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PLoS Negl Trop Dis. 2019 Nov 15;13(11):e0007868. doi: 10.1371/journal.pntd.0007868. eCollection 2019 Nov.

Molecular mechanism of azithromycin resistance among typhoidal Salmonella strains in Bangladesh identified through passive pediatric surveillance.

Author information

Child Health Research Foundation, Department of Microbiology, Dhaka Shishu Hospital, Dhaka, Bangladesh.
MRC Laboratory of Molecular Biology, Cambridge, United Kingdom.
Division of Infectious Diseases and Geographic Medicine, Stanford University School of Medicine, Stanford, California, United States of America.
Department of Microbiology and Immunology, University of California, San Francisco, San Francisco, California, United States of America.
Quantitative Biosciences Institute, University of California, San Francisco, San Francisco, California, United States of America.
Department of International Health, Johns Hopkins Bloomberg School of Public Health, Baltimore, Maryland, United States of America.
Bangladesh Institute of Child Health, Dhaka Shishu Hospital, Dhaka, Bangladesh.



With the rise in fluoroquinolone-resistant Salmonella Typhi and the recent emergence of ceftriaxone resistance, azithromycin is one of the last oral drugs available against typhoid for which resistance is uncommon. Its increasing use, specifically in light of the ongoing outbreak of extensively drug-resistant (XDR) Salmonella Typhi (resistant to chloramphenicol, ampicillin, cotrimoxazole, streptomycin, fluoroquinolones and third-generation cephalosporins) in Pakistan, places selective pressure for the emergence and spread of azithromycin-resistant isolates. However, little is known about azithromycin resistance in Salmonella, and no molecular data are available on its mechanism.


We conducted typhoid surveillance in the two largest pediatric hospitals of Bangladesh from 2009-2016. All typhoidal Salmonella strains were screened for azithromycin resistance using disc diffusion and resistance was confirmed using E-tests. In total, we identified 1,082 Salmonella Typhi and Paratyphi A strains; among these, 13 strains (12 Typhi, 1 Paratyphi A) were azithromycin-resistant (MIC range: 32-64 μg/ml) with the first case observed in 2013. We sequenced the resistant strains, but no molecular basis of macrolide resistance was identified by the currently available antimicrobial resistance prediction tools. A whole genome SNP tree, made using RAxML, showed that the 12 Typhi resistant strains clustered together within the sub-clade (H58 lineage 1). We found a non-synonymous single-point mutation exclusively in these 12 strains in the gene encoding AcrB, an efflux pump that removes small molecules from bacterial cells. The mutation changed the conserved amino acid arginine (R) at position 717 to a glutamine (Q). To test the role of R717Q present in azithromycin-resistant strains, we cloned acrB from azithromycin-resistant and sensitive strains, expressed them in E. coli, Typhi and Paratyphi A strains and tested their azithromycin susceptibility. Expression of AcrB-R717Q in E. coli and Typhi strains increased the minimum inhibitory concentration (MIC) for azithromycin by 11- and 3-fold respectively. The azithromycin-resistant Paratyphi A strain also contained a mutation at R717 (R717L), whose introduction in E. coli and Paratyphi A strains increased MIC by 7- and 3-fold respectively, confirming the role of R717 mutations in conferring azithromycin resistance.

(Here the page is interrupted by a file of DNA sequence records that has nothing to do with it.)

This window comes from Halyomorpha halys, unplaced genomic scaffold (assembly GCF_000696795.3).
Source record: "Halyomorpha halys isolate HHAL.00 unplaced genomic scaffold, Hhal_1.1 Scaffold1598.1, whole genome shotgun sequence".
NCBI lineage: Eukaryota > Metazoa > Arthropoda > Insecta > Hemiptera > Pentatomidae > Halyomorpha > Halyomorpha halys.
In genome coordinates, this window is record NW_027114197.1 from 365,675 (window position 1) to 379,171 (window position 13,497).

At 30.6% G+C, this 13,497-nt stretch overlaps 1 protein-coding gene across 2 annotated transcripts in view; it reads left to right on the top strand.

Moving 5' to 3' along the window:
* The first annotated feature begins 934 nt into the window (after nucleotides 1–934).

This report confirms 12 azithromycin-resistant Salmonella Typhi strains and one Paratyphi A strain. The molecular basis of this resistance is one mutation in the AcrB protein at position 717. This is the first report demonstrating the impact of this non-synonymous mutation in conferring macrolide resistance in a clinical setting. With increasing azithromycin use, strains with R717 mutations may spread and be acquired by XDR strains. An azithromycin-resistant XDR strain would shift enteric fever treatment from outpatient departments, where patients are currently treated with oral azithromycin, to inpatient departments to be treated with injectable antibiotics like carbapenems, thereby further burdening already struggling health systems in endemic regions. Moreover, with the dearth of novel antimicrobials in the horizon, we risk losing our primary defense against widespread mortality from typhoid. In addition to rolling out the WHO prequalified typhoid conjugate vaccine in endemic areas to decrease the risk of pan-resistant Salmonella Typhi strains, it is also imperative to implement antimicrobial stewardship and water sanitation and hygiene intervention to decrease the overall burden of enteric fever.

Conflict of interest statement

The authors have declared that no competing interests exist.

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